For the first time in my life, I had lost my desire, drive, and inspiration. The short story I tried to write for the summer contest was flat. The one I’m working on for the fall contest also feels flat. I just didn’t feel like there is much to say. I’d never felt that way before.

On Labor Day weekend, I gave myself permission to hole up, read, and contemplate life. With time to think, I began to see why I no longer felt like writing.

From recent events, It’s clear that we’ve passed the tipping point with the earth. It’s not to say that we couldn’t still stop climate change, but we won’t. As fractured as society is, there simply isn’t time to get those who are reluctant to see the obvious, to change their ways. And without everyone on board, the task is probably impossible. Violent natural disasters will only increase, causing suffering for humanity.

We are seeing a return to authoritarianism across the globe. While we managed to hang on to our democracy in this last election, the undercurrent of the cold civil war is taking us towards insurrection and violence. With two different sets of “facts” and two different realities, it’s hard to see how we can ever be the “united” states again. Every opportunity for unity is manipulated for political gain. Greed and selfishness have replaced our former American ethos of loving our neighbor and coming together as one. Again, can this country be saved? Absolutely? Will we? Doubtful. We have become too tribal.

The pandemic was one such issue used to divide us, when it could so very easily have united us. It has left hundreds of thousands of Americans dead. Sadly, we’re no where near the end, because we refuse to do what’s needed. We brought this suffering on ourselves, and if we think it’s the last pandemic we’ll be dealing with, we’re wrong. As the environment is destroyed, disease only increases.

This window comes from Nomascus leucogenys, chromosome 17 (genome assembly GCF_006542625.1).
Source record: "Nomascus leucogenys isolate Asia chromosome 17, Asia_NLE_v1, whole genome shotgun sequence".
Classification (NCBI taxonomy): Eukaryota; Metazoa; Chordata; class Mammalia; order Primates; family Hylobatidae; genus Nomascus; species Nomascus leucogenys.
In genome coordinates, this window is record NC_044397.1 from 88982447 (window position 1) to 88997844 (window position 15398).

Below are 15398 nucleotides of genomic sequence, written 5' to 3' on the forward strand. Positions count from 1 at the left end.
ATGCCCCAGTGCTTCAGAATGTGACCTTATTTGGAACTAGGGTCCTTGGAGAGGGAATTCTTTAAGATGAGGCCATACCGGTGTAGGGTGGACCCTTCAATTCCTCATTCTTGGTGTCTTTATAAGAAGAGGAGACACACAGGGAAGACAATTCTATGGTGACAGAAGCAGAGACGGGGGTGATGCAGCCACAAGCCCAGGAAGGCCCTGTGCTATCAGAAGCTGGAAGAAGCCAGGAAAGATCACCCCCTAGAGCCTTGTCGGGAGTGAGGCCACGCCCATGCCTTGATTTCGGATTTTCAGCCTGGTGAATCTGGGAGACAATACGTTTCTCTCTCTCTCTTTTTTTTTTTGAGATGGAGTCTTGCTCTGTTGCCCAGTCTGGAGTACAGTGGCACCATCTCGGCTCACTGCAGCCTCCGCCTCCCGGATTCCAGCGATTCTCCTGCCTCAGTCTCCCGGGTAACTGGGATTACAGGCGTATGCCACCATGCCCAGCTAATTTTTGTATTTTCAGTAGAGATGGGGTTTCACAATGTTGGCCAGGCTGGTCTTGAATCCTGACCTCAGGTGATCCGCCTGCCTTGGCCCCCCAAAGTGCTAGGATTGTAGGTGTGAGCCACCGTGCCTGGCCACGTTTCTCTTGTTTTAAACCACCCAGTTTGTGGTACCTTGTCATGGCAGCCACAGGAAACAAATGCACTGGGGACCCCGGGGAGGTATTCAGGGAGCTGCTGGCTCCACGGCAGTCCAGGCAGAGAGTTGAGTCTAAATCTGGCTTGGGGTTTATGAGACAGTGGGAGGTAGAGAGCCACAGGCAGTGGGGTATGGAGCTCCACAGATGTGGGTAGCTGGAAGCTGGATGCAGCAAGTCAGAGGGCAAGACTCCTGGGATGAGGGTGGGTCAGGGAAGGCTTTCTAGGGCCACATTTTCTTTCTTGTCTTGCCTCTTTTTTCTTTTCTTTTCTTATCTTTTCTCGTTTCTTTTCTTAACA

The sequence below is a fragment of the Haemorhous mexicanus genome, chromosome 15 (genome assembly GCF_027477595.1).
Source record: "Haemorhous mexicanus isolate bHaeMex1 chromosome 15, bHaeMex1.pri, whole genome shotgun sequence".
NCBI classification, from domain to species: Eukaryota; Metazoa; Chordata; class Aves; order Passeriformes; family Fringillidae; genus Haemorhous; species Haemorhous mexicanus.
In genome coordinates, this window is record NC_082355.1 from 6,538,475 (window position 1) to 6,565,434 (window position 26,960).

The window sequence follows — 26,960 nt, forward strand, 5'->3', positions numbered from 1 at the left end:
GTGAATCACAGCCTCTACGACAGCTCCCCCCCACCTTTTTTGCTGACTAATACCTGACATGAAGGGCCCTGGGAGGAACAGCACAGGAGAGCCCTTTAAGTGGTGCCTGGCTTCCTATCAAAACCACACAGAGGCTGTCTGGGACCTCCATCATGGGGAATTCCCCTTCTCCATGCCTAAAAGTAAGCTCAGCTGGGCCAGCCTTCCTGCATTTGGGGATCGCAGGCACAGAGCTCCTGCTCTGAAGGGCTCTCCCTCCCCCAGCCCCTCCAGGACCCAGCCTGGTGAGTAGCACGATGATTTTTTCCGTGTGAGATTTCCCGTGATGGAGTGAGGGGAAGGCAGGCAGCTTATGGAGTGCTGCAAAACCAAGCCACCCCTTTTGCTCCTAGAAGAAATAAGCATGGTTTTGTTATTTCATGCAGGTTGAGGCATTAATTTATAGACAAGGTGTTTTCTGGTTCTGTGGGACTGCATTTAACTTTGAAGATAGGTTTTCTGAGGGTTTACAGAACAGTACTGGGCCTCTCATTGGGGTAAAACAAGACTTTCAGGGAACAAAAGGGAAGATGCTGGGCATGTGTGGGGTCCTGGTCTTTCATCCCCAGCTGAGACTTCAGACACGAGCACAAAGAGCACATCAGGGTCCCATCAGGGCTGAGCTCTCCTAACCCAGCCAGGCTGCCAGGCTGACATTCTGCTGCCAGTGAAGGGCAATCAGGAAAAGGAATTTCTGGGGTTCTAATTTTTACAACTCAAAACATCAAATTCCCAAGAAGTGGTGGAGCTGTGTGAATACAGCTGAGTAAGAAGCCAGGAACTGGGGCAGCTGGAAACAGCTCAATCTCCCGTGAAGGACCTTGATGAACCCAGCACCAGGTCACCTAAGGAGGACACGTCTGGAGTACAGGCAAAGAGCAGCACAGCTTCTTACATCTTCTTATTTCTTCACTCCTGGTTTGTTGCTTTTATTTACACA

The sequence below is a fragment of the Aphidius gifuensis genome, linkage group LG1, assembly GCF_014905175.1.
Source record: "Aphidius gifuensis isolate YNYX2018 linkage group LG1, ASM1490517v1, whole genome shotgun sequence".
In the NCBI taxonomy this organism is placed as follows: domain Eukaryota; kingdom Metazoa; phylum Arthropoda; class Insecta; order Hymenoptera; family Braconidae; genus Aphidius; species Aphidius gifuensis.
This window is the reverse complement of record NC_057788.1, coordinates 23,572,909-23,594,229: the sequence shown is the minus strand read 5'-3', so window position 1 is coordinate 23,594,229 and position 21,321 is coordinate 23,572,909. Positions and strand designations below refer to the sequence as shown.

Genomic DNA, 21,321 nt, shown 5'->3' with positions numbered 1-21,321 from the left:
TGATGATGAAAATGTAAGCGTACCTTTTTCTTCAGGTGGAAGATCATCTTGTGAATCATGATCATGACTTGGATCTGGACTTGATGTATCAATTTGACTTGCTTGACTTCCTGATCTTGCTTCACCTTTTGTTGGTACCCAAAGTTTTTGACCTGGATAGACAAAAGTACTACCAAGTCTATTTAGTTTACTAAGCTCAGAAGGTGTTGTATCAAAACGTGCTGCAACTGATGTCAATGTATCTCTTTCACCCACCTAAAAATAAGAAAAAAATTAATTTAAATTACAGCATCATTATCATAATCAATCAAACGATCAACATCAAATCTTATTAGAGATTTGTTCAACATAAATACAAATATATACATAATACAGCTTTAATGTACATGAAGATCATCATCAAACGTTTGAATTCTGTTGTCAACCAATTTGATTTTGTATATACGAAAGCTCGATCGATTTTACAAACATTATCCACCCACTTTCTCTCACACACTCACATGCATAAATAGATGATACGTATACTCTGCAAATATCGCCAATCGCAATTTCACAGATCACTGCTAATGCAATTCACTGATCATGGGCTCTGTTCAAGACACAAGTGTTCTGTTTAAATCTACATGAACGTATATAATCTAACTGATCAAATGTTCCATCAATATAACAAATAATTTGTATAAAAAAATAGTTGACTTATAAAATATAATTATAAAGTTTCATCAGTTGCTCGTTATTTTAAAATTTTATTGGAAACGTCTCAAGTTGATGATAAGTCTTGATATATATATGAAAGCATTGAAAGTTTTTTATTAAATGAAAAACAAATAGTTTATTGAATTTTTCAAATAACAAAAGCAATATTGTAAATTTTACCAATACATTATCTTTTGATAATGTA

With a stream of disasters and our shift towards societal collapse, writing seems like a silly endeavor. I’m writing for a world that no longer exists. And while I’ve read impassioned pleas for the arts to continue in the midst of such chaos, highlighting the great works of art that come out of such periods, I feel I’m not up to the task. I’m good with words, yes, but I don’t know that I’m talented enough to narrate the collapse of civilization. There are others who are clearly more skilled than I am who can handle that task. I suddenly feel led to do nothing more than be in each moment, experiencing what life has to offer. That seems like enough.

I have no idea if this state will continue. I don’t know if it will recede as mysteriously as it came over me. Perhaps this is just the eye of the storm, and soon the winds of story will howl through and around me. I only know that right now, just being is enough. So I will be, and maybe being will come to include writing again.

I look forward to finding out.

And I’ll keep you posted.

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Starting Again

This blog has been abandoned for far too long. There was the turmoil of the election and the never-ending pandemic, and for some time my little writing endeavors felt so unimportant. I reached the decision to self-publish my first novel, FEAR UNLEASHED, and kept meaning to blog about that, but never did. I hired an editor and delved back into the book that had been sitting on a shelf for a couple of years.

And just as I neared the end of the editing process, my landlord sent me a text telling me someone had offered him money for the house, and he was going to take it. I ended up having about 45 days to find a new place to live. I abandoned editing and publishing in order to deal with the immediate crisis.

As in so many cities and towns, we are in the midst of a housing crisis, with investors who have more money than sense, buying up every house available for more than it’s worth, driving up prices and rents. With a great deal of luck, and the blessing of being so well connected in this town, I secured financing and got a house before it went on the market, so no bidding war ensued. It’s an old house, so it will require a lot of upkeep and there are some pretty major projects in my future, but it feels like home, and I look forward to years and years spent here.